bushels per acre per year). We always found that the yield
trend was upward but, at best, it was not very large and in
areas with low yield potential it was almost zero. Such small
increases are easily masked by variation in weather creating
the impression that yields have reached a plateau at times.
Looking at yields over 31 years (Fig. 1) makes the trend for
higher yields clear, but it doesn’t tell us if the stable
yields over the past 10 years represent the beginning of a
yield plateau or just a run of years with bad weather.
Plateau or not, yields now
are higher than they were 30 years ago, primarily because
modern varieties have higher yield potential, better agronomic
characteristics, and broader disease resistance. Are varieties
still improving? The average rate of increase in yield of the
three highest yielding varieties in each maturity group from
the Kentucky Soybean Performance tests was 0.3 bushels per
acre per year from 1975 to 2002, which is just about the same
as the increase in average state yields. Soybean varieties
available to Kentucky producers are constantly improving and
there is no indication that this trend will end soon, as the
highest yields over the 28 years (> 50 bushels per acre)
occurred in 2001.
Kentucky and Illinois demonstrate that soybean yields have
increased and I think they have the potential to keep
increasing slowly. The modest yield potential in Kentucky will
limit us to a slow increase, just like in the past, and the
year-to-year variability in yield may often mask the increase.
Is there anything that can be done to increase yields faster?
Research over the past 40 years at the University of Kentucky
and in other states has done a good job of defining the Best
Management Practices for growing soybean. This system starts
with good seed of the best high-yielding variety available.
Plant the seed in May or early June at an optimum population
in narrow rows on a soil with adequate levels of fertility. If
weeds and the soybean cyst nematode are controlled and harvest
losses minimized, you should have the potential for high
yields. Actual yield will depend on the inherent productivity
of the soil and the weather - neither of which can be
controlled. Unfortunately there are no magic bullets or
potions out there that will produce dramatic increases in
yield, but applying the Best Management Practices package and
praying for rain should keep Kentucky soybean yields edging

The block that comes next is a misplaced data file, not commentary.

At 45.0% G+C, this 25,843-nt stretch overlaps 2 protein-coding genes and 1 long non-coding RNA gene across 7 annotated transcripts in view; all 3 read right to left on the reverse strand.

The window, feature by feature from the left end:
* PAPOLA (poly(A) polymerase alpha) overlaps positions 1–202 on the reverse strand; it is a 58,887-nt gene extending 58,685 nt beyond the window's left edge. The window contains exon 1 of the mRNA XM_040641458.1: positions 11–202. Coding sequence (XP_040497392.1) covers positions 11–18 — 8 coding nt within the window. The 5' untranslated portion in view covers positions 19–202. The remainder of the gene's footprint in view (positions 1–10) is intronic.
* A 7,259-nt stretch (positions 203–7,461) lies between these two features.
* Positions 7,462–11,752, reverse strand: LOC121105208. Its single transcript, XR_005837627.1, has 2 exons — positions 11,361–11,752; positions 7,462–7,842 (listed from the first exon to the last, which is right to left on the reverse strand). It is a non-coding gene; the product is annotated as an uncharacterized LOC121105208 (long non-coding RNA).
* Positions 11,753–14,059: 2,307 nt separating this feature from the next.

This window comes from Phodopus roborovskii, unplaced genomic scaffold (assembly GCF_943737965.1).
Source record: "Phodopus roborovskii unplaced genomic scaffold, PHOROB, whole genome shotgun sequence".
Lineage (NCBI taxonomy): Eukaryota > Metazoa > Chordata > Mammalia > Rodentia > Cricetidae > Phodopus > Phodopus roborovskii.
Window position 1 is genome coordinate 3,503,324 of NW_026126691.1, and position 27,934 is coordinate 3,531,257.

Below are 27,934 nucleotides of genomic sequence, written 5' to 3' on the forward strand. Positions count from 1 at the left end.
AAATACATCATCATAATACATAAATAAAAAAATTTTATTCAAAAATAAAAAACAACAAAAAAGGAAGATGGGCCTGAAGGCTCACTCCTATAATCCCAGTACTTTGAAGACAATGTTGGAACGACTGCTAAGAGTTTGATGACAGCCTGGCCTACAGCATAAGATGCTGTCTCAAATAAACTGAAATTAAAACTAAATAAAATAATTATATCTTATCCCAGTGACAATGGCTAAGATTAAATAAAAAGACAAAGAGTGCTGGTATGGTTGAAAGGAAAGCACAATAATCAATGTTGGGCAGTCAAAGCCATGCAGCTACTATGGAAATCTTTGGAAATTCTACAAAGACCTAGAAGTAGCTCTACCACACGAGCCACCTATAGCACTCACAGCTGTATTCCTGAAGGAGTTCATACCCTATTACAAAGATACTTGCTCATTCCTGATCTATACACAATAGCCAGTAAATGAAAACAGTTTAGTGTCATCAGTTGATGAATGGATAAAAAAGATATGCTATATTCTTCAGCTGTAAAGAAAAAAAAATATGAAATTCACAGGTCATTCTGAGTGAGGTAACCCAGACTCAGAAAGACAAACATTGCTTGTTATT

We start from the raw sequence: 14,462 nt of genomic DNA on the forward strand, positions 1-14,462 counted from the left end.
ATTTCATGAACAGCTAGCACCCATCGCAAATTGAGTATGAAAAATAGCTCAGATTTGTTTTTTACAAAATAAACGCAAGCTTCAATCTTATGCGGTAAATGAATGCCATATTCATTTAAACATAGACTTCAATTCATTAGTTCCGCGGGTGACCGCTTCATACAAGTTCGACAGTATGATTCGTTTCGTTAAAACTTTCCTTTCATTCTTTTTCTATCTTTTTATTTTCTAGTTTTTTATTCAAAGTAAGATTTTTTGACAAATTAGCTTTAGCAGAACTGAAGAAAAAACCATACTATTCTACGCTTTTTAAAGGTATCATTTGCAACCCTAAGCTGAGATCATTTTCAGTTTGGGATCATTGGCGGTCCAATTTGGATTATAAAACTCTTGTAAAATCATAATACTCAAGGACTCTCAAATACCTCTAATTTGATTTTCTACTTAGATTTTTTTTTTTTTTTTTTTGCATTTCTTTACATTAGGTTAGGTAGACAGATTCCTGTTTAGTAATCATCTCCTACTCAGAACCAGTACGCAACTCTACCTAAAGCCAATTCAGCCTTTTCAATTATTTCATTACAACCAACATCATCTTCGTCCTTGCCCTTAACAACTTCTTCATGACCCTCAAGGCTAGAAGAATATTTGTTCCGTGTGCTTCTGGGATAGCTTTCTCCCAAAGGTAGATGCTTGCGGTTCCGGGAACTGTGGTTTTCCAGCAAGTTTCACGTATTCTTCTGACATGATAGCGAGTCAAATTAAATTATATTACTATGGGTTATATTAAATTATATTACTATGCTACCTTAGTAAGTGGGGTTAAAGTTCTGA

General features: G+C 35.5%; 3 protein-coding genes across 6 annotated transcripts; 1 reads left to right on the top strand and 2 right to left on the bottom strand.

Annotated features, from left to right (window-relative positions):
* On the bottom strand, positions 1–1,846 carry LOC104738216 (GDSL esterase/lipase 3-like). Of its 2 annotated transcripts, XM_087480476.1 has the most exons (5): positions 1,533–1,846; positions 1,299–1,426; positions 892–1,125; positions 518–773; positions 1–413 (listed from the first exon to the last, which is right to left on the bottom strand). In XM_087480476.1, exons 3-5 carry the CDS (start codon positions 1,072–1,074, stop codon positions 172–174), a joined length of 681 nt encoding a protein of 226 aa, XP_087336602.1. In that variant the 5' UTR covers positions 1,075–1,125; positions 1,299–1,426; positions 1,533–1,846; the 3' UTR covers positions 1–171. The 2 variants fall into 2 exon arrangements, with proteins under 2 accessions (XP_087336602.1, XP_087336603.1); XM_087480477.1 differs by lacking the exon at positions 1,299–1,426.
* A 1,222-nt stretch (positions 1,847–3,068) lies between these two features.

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Much of the
blame of the current soybean yield plateau has been directed
at Roundup Ready soybeans. One area of blame was with sudden
death syndrome. But, is this blame worthy?
Roundup Ready soybeans were first used on a wide scale in
1997, a severe epidemic of sudden death syndrome (SDS)
occurred in the southern Midwest. Of course, the southern
Midwest also experienced unusually wet weather that year.
Still, some accused the Roundup Ready soybean system for the
recently published article from Agronomy Journal (2003,
volume 95, pages 1140-1145), researchers evaluated the effects
of glyphosate herbicide on SDS and Fusarium solani f.
sp. glycines, the casual agent of SDS. The researchers
investigated ten Roundup Ready soybean varieties in central
and southern Illinois. They applied glyphosate herbicides when
the soybeans were at the V3 growth stage. They monitored SDS
development and compared their results to soybeans that were
not sprayed with glyphosate. The scientists found that
applications of glyphosate did not increase Fusarium
colonization of soybean roots. In addition, applications of
glyphosate did not increase SDS. The researchers did observe
different levels of variety tolerance to SDS.
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Roundup Ready soybeans more susceptible to SDS? The answer is
yes and no. Yes, some varieties were more susceptible to SDS
and no, some varieties were more tolerant to SDS. Don Hershman,
Extension Plant Pathologist, suggests that some earlier
Roundup Ready varieties were more susceptible to SDS because
of the agronomic package of the parent material. Most
companies rate soybean variety tolerance to SDS and other
pathogens. Those ratings are included in the Soybean Variety
home message is to check the variety disease tolerance ratings
before selecting your varieties, and to apply glyphosate to
Roundup Ready soybeans without concern about disease
information about SDS and its management, you can read
PPA-37: Soybean Sudden Death Syndrome in Kentucky. You
can receive a copy of this extension publication from your
county extension agent or online at:
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wet weather that prevailed for much of the growing season in
most areas was good news from the standpoint of mycotoxins.
Although mycotoxins are not a serious and widespread problem
in Kentucky, there are instances where they can cause
unacceptable levels of contamination in corn. Mycotoxins are
toxic substances produced by fungi.
mycotoxins in Kentucky are aflatoxins and fumonisins.
Aflatoxins are probably the most well-known mycotoxin, because
they have been regulated by the US. Food and Drug
Administration for the longest period of time. Fumonisons are
not as well known but are the most common mycotoxin in
Kentucky corn crops.
in general, are rare in Kentucky corn fields. Aflatoxins
require sustained drought stress and high temperatures during
grain fill. Hot, dry weather and drought stress prior to and
during silking, followed by period of high humidity, have been
associated with many outbreaks of fumonisin contamination in